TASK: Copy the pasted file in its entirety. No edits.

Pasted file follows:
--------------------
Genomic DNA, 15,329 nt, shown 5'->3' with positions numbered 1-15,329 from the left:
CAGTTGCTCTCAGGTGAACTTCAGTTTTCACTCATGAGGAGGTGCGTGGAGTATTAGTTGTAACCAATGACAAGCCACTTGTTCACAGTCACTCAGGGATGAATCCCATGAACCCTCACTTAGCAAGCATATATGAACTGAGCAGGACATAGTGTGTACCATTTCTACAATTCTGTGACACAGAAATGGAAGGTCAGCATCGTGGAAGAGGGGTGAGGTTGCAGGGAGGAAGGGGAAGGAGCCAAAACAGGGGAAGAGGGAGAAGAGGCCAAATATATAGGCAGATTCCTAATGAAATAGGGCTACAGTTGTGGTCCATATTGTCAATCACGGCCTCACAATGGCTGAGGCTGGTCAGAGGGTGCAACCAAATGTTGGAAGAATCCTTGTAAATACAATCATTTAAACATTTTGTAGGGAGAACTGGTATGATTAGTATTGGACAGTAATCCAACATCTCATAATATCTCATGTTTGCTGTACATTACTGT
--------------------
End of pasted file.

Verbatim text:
Genomic DNA, 15,329 nt, shown 5'->3' with positions numbered 1-15,329 from the left:
CAGTTGCTCTCAGGTGAACTTCAGTTTTCACTCATGAGGAGGTGCGTGGAGTATTAGTTGTAACCAATGACAAGCCACTTGTTCACAGTCACTCAGGGATGAATCCCATGAACCCTCACTTAGCAAGCATATATGAACTGAGCAGGACATAGTGTGTACCATTTCTACAATTCTGTGACACAGAAATGGAAGGTCAGCATCGTGGAAGAGGGGTGAGGTTGCAGGGAGGAAGGGGAAGGAGCCAAAACAGGGGAAGAGGGAGAAGAGGCCAAATATATAGGCAGATTCCTAATGAAATAGGGCTACAGTTGTGGTCCATATTGTCAATCACGGCCTCACAATGGCTGAGGCTGGTCAGAGGGTGCAACCAAATGTTGGAAGAATCCTTGTAAATACAATCATTTAAACATTTTGTAGGGAGAACTGGTATGATTAGTATTGGACAGTAATCCAACATCTCATAATATCTCATGTTTGCTGTACATTACTGT